Updated Friday, October 12th, 2007
Total Time: 20
Yield: about 12 servings
Because free-range birds have a deeper flavor than most supermarket turkeys, we've found that there's no need to brine before cooking this roast turkey.
Adjust rack to lowest third of oven and heat to 350 degrees. Remove neck and giblets from turkey; pat bird dry. Tie legs together and tuck wings under. Chop neck and giblets into 1-inch pieces.
Place chopped onions, carrots, celery, thyme, neck, giblets, and 1/2 cup chicken stock into bottom of roasting pan. Mist roasting rack with cooking spray.
Brush half of melted butter over breast and season with salt and pepper. Lay turkey, breast side down, on rack and place in pan. Brush remaining butter over back of turkey and season with salt and pepper. Roast until skin is golden, about 1 hour.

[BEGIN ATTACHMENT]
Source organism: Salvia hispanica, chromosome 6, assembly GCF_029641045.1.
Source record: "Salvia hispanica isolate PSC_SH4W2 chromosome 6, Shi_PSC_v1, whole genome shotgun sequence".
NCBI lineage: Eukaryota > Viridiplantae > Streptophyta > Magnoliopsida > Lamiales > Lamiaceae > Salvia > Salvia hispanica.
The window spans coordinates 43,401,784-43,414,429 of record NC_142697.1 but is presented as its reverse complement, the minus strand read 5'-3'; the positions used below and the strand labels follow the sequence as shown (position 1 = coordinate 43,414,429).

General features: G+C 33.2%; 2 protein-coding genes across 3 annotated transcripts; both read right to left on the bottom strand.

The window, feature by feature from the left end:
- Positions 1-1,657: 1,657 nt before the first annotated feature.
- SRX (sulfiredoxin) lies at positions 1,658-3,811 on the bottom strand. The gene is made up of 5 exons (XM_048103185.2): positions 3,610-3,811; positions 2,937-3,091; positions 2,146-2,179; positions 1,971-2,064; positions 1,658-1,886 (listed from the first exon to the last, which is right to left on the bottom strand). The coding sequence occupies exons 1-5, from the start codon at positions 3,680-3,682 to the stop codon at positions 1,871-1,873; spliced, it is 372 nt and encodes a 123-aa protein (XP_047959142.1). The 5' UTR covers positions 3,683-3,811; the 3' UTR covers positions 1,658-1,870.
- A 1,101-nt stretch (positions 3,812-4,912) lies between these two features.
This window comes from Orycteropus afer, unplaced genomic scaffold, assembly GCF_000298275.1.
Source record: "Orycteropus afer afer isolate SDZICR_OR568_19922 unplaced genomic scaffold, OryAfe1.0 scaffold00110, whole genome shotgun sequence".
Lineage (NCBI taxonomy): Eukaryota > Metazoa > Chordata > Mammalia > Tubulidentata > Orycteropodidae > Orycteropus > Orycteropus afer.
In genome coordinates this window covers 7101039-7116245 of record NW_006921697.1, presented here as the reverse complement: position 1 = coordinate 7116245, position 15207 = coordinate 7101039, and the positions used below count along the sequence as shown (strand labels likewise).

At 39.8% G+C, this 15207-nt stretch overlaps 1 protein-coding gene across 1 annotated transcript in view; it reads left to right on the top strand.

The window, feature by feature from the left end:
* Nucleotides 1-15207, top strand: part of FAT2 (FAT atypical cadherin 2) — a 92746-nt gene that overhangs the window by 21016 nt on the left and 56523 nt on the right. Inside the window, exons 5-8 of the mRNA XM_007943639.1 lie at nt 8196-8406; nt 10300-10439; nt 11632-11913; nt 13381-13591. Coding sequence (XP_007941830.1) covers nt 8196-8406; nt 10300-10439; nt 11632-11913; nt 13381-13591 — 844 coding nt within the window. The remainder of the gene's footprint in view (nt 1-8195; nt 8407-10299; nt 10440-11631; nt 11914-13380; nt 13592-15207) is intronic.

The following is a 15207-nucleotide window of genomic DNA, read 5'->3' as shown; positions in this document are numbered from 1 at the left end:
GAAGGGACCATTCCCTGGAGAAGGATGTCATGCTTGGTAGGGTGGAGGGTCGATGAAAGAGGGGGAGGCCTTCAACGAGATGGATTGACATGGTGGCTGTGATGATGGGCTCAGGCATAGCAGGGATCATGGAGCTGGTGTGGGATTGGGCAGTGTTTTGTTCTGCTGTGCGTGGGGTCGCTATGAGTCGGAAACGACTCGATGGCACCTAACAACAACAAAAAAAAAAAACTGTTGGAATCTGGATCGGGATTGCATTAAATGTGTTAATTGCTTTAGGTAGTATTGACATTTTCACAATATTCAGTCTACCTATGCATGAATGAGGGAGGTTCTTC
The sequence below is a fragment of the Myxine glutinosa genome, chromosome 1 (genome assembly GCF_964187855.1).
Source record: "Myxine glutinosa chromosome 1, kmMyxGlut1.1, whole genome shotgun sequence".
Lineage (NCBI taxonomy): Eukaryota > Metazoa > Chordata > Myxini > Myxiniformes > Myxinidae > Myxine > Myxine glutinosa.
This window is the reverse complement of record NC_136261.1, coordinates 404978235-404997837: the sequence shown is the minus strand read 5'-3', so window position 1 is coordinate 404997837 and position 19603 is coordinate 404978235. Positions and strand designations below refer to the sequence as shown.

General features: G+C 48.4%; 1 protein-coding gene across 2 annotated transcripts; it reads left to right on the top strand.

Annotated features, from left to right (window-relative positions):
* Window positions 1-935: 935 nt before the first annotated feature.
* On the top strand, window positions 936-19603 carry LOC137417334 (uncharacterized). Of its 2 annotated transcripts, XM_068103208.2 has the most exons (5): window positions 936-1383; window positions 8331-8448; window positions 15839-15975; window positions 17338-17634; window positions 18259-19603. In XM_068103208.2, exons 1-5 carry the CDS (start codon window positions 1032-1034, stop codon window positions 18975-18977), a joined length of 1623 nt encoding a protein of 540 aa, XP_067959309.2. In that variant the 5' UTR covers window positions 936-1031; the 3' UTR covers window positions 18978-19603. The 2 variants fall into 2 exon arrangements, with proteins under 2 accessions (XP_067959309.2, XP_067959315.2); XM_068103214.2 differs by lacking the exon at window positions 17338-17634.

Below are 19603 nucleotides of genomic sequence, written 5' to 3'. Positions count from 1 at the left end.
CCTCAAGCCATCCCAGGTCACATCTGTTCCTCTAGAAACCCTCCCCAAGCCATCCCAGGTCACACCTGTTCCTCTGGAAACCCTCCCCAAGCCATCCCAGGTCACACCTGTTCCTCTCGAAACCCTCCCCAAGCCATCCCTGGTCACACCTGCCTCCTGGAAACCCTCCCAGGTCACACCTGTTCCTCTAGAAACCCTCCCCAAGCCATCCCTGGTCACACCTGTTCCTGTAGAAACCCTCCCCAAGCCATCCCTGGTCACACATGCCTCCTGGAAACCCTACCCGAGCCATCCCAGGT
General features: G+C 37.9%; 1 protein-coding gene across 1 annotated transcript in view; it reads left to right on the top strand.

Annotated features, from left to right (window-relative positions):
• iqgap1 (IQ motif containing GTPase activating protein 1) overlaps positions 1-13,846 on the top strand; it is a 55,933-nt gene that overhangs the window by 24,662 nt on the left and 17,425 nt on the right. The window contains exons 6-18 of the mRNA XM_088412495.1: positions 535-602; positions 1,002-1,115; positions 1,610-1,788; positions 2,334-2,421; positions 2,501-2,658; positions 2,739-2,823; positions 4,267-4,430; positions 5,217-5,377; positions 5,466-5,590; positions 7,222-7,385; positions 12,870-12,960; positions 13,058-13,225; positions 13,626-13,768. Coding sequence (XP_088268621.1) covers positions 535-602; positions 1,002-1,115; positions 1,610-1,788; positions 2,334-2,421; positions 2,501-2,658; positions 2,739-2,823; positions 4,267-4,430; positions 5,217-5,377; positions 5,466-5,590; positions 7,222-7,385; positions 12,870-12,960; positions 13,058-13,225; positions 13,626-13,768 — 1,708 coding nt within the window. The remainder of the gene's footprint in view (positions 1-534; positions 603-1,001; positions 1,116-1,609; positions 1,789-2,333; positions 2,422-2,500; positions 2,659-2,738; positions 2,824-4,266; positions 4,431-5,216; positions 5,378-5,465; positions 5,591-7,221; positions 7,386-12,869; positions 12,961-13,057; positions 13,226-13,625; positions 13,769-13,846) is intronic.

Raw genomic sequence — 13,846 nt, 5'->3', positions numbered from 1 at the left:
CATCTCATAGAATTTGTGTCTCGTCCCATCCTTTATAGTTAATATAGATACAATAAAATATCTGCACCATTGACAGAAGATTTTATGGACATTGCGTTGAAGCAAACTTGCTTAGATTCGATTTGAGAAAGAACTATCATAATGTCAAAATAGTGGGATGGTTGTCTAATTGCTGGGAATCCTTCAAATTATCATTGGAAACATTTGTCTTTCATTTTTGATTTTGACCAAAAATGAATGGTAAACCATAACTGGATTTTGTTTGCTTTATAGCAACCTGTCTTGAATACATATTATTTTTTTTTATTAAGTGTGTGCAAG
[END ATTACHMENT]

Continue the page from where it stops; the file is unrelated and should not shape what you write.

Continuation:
Remove turkey from oven. Using two oven mitts, flip turkey over, breast side up. Add remaining chicken stock to pan. Cover turkey loosely with a foil tent and continue roasting, 45 minutes.
Remove foil and roast 15 to 20 minutes longer, until breast is golden brown and thigh temperature registers 175 degrees. Remove to a platter, reserving vegetables, neck and giblet meat, and juices for gravy if desired. Let turkey sit 30 minutes before carving. Serve with Turkey Gravy if desired.
With a slotted spoon, remove roasted vegetables, neck, and giblets from roasting pan and set aside in a medium bowl. Pour juices from pan into a measuring cup, scraping up any brown bits. Skim fat from juices; then add chicken stock and set aside.
In a large saucepan over medium heat, melt butter. Add flour and cook 15 minutes, stirring often, until mixture turns medium to dark brown. Slowly stir in white wine, stock mixture, roasted vegetables and meat mixture, thyme, and bay leaves. Simmer 25 minutes, until slightly thickened. Strain, pressing down on vegetable/meat mixture. Discard solids. Season gravy with salt and pepper to taste. Makes 8 cups.
and get a free digital issue, plus 30% off in the Yankee Store
Comments maybe edited for length and clarity.